This Bloomberg article reaffirms our thoughts on the turn around process of supply chain thinking. But are these things a temporary phenomenon? The US has always been a consumer for the world and the emerging economies have built their factories for the ever consuming western economies. PRTM did a small survey and tried to form a relationship between potential savings and the approach followed by firms when it came to sourcing from china. http://www.e2open.com/resources/download.php?&br=1title=Hitachi_PRTM_Webcast&id=156

Risk management has always been the key priority for western firms when it came to doing business with china and the approach followed by various firms has directly given them the results. Moreover with growth flattening out in the western world, firms are seeking towards emerging economies for growth. The US automotive market is expected to fall to 13 million units from the current 16 million by the end of this year. With GM and Ford having huge investments in China, will they use them as bases to achieve economies of scale?

At the end of the day, cost matters the most. Firms doing business in China have taken the needed risks to gain and over a period of time will have to invest time and money to meet their objectives in terms of all associated risks. As you had mentioned, the pace might have got slackened and would improve once US starts consuming again.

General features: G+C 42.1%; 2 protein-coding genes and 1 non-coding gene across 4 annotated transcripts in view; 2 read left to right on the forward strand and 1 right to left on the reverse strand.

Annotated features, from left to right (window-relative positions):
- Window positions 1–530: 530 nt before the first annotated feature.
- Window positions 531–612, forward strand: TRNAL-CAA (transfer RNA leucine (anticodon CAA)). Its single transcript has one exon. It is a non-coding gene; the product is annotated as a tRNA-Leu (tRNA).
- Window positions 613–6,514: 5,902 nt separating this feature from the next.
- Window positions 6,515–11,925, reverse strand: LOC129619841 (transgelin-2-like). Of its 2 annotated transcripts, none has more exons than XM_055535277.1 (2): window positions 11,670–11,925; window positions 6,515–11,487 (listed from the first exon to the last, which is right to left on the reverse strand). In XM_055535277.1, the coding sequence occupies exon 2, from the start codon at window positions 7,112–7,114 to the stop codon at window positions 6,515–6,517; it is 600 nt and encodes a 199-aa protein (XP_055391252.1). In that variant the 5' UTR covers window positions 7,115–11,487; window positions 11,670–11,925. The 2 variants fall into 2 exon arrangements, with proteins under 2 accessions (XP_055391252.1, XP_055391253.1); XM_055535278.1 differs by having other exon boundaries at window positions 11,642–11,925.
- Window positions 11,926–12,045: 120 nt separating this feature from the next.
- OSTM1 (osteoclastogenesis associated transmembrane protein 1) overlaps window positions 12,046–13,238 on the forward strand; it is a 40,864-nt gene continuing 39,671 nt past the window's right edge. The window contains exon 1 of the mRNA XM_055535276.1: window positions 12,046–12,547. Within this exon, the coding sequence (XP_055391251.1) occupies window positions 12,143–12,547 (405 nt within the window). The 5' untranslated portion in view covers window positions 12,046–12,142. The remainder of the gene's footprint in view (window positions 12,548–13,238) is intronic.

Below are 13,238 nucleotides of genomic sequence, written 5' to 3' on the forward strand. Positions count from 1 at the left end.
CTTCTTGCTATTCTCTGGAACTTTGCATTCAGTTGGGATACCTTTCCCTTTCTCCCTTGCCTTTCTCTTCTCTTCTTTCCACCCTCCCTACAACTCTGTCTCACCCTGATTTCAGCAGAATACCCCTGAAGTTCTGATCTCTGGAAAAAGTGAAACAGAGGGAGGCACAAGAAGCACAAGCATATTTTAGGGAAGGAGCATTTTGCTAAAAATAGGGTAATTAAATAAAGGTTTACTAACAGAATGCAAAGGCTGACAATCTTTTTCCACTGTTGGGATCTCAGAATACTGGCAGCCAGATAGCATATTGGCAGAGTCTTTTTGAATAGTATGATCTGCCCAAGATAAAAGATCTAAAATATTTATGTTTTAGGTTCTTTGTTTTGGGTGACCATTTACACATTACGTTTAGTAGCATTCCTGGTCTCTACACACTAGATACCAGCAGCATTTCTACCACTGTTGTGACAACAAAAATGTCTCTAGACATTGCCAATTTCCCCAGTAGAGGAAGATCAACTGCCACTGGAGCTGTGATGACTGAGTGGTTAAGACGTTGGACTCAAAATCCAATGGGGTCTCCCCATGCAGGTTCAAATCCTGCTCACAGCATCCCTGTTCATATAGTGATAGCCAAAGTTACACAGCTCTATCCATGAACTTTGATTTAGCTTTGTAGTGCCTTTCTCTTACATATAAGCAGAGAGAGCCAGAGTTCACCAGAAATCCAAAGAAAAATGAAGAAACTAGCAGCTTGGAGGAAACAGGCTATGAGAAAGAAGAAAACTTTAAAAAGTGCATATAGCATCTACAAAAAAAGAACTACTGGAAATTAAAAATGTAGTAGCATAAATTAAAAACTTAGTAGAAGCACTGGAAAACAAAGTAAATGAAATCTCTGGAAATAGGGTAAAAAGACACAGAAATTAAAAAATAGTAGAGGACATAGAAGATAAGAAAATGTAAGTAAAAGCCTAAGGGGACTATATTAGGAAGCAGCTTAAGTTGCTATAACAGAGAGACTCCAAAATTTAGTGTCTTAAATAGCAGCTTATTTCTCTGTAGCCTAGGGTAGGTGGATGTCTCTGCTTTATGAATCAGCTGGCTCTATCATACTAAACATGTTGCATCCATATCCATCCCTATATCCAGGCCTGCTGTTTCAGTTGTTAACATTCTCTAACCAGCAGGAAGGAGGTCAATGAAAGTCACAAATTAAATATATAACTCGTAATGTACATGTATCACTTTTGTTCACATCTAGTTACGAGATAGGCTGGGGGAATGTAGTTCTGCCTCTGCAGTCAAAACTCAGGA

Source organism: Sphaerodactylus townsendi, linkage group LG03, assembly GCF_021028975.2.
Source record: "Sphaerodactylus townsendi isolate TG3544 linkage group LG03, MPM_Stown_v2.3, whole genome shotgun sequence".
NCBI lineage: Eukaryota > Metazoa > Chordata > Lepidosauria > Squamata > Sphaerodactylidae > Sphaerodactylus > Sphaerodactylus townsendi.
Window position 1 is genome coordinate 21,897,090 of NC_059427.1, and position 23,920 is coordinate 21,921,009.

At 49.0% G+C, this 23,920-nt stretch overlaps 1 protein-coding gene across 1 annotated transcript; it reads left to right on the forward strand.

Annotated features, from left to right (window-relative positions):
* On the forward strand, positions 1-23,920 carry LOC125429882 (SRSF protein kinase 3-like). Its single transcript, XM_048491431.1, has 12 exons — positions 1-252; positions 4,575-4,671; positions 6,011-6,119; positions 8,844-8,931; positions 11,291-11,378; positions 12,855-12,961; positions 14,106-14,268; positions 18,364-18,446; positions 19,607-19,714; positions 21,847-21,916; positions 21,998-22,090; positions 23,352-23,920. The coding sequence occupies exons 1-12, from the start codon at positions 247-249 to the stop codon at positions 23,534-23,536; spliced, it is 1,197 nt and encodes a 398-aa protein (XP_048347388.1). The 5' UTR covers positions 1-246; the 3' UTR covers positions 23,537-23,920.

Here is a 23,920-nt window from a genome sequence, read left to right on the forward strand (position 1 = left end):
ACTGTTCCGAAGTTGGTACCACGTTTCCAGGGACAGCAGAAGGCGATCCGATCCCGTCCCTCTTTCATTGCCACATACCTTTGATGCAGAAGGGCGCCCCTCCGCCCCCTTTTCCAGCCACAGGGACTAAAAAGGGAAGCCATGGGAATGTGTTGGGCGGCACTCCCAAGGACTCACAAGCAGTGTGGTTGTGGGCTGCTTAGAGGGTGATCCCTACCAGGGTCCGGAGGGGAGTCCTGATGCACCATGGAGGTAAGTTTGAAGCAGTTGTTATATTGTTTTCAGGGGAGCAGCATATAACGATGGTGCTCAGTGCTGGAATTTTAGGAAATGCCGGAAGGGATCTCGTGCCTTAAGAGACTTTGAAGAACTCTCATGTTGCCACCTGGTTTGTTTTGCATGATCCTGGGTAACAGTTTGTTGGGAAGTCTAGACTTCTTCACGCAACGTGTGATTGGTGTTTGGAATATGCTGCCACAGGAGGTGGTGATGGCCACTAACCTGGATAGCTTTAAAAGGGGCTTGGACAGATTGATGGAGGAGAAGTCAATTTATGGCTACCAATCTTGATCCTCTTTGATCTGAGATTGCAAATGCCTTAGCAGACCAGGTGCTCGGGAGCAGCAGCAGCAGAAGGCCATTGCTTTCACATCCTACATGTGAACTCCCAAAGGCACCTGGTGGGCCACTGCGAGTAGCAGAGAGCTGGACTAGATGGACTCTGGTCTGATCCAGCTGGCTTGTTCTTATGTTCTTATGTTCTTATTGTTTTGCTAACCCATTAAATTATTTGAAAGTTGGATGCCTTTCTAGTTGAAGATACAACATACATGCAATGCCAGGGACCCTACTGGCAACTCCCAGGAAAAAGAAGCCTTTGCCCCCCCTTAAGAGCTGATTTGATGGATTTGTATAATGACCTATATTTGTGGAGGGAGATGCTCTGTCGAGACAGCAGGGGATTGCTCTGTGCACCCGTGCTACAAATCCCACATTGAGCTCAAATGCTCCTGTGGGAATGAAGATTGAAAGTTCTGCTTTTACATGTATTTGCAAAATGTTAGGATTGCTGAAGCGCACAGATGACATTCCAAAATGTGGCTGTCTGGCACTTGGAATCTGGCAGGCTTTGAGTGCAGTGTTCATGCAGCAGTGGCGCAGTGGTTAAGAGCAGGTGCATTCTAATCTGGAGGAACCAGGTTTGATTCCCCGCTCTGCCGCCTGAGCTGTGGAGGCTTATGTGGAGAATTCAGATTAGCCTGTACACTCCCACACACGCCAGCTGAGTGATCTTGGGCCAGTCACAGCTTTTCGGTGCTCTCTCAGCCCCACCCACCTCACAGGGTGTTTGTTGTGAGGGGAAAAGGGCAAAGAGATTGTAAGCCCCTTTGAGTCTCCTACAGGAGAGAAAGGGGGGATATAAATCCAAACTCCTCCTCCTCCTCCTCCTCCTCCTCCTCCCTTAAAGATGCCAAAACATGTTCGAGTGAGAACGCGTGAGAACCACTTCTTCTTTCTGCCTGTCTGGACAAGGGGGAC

Can we give another angle to it? China has US 2 Trillion dollars…Will they dictate terms in the near future to ensure that their businesses don't fail?

Thanks
Venkataraghavan

Venkat,
The PRTM findings are quite interesting and also lend credibility to the "cautious optimism" (an oxymoron if there ever was one) trend we are witnessing.I would agree with the observation that as consumption in the US picks up these strategies would pick up steam again. An opportunity that the disruptions in the financial markets (coupled with escalating supply chain risk profiles for low cost country sourcing )provide would be to drive greater maturity and sophistication in the sourcing approaches. Sometimes the pace of growth is so frenetic that process and infrastructure often get lag far behind (Bangalore and its oft quoted traffic problems is an example to that!).As the PRTM findings also indicate, sourcing initiatives that are more deep rooted and more designed as globally integrated practices are the ones that would deliver on their cost savings objectives successfully. Your point on China extends to all emerging economies. My personal view is that consumer segments are shifting - Automotive is a great example where all US majors are looking to the emerging markets to help sustain growth (or remain in business?). And so would supply bases. Market theory would drive businesses to find the markets where their volumes and margins are the highest and find the supply bases which are most cost optimal.

Sandeep,